Students, as well as teachers, often learn what makes sense to them, even when it is wrong. These misconceptions are a problem. The authors sought a quick, quantitative way of identifying student misconceptions in secondary science. Using the University of Toronto’s National Biology Competition test data, this article presents a method of quickly identifying misconceptions that agree with many facets of the extant misconception literature (ubiquity across subject areas, pervasiveness regardless of question difficulty, and distractive power). Seeking students’ most common wrong answer on a multiple-choice test is found to be a fast, reliable, and data-driven way to identify misconceptions.
|37|| What is a chemical element?
Contrary to current IUPAC recommendations, the chemical element X should be defined as the nucleus of the X atom. Consequently, different isotopes with their different nuclei belong to different elements, each one with its own physical and chemical properties. This view leads to the conclusion that we no longer have a periodic table of the elements, but a periodic table of isotopes instead.
|41|| Touch-initiated reaction of nitrogen triiodide as a template for activation energy classroom discussions
Activation energies form an energy barrier to a chemical reaction taking place. Simple collision theory, i.e. that particles need to collide to react, would suggest that activation energy is the energy needed to overcome a coulombic barrier provided by the negatively charged electrons contained within energy shells surrounding an atomic nucleus. Deriving activation energy from experiment is usually beyond the school curriculum. What can be demonstrated, however, is an almost barrierless reaction initiated by the slightest touch or vibration for the decomposition of nitrogen triiodide. This spectacular demonstration can be combined with calculations on bond enthalpies to help further understanding.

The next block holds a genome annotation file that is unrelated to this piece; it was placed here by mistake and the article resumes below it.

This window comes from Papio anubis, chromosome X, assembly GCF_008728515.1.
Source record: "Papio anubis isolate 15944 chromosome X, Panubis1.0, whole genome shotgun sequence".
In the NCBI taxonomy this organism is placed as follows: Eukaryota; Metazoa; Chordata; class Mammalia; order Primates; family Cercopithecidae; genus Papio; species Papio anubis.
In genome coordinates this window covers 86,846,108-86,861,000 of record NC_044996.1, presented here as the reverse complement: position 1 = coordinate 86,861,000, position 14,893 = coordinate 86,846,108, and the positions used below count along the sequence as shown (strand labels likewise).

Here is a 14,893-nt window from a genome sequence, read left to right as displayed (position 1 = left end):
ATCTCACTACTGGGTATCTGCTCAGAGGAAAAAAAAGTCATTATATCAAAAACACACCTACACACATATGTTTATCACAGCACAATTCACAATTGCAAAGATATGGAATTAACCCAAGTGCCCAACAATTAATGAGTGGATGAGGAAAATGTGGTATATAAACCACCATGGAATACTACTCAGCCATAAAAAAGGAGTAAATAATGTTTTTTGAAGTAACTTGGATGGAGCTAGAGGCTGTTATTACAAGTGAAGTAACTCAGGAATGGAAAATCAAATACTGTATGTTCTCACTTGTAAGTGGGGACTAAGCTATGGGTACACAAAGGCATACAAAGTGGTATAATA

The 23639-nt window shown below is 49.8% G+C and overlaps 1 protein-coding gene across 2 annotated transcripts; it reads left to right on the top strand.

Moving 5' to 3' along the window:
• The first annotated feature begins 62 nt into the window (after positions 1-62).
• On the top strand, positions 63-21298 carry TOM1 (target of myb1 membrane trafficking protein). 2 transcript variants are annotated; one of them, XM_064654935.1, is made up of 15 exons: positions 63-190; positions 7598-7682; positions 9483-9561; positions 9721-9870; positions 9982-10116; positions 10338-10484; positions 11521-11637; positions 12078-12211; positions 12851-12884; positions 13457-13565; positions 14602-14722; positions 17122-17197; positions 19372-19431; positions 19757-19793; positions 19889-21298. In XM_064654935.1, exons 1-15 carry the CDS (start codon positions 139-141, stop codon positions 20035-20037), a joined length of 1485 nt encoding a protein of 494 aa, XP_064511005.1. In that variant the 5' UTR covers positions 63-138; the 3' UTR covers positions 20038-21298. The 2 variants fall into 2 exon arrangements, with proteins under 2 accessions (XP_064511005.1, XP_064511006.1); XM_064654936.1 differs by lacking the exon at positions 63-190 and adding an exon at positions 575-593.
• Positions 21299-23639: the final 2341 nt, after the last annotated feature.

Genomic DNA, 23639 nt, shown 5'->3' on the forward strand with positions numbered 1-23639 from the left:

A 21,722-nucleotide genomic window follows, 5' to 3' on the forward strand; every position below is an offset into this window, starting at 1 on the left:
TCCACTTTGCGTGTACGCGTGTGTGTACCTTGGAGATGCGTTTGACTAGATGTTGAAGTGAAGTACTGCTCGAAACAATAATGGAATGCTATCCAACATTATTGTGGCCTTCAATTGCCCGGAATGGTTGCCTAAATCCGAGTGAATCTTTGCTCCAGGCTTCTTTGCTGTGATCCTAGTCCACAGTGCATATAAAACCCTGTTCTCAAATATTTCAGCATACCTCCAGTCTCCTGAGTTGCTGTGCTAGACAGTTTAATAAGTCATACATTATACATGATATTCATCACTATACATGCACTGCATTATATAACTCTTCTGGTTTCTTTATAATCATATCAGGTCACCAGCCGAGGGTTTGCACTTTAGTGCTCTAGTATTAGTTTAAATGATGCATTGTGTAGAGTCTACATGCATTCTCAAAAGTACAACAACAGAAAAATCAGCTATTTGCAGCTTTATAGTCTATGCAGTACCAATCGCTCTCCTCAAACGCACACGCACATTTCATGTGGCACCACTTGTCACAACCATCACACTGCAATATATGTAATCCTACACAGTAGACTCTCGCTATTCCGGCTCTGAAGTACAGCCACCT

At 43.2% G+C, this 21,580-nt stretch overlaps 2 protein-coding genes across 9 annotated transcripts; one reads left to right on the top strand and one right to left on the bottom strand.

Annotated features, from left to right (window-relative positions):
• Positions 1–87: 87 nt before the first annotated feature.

|47|| Using the REACT strategy to understand physical and chemical changes
Students often struggle to determine whether changes in matter are physical or chemical; for example, they may have difficulty labelling a candle melting as a physical change but a candle burning as chemical change. Here we describe a lesson that we used to integrate conceptual learning about physical and chemical changes using the ‘REACT’ strategy (relating, experiencing, applying, cooperating and transferring) using daily life examples. The activities cover one REACT cycle delivered over two lesson periods. In the activities, examples of physical and chemical change are taken from daily life. Students are actively involved in the activities and at the end of the experiencing stage, they should be able to distinguish physical and chemical changes and to define the changes occurring in the matter at the molecular level.
|53|| Heat transfer in a paper cup
The double-wall paper cup is an everyday object that can be used in the laboratory to study heat transfer. The experiment described here has been done by physics students aged 12–13 years; it can also be used in a different context to prompt debate about environmental issues.
|57|| The use of force notation to detect students’ misconceptions: mutual interactions case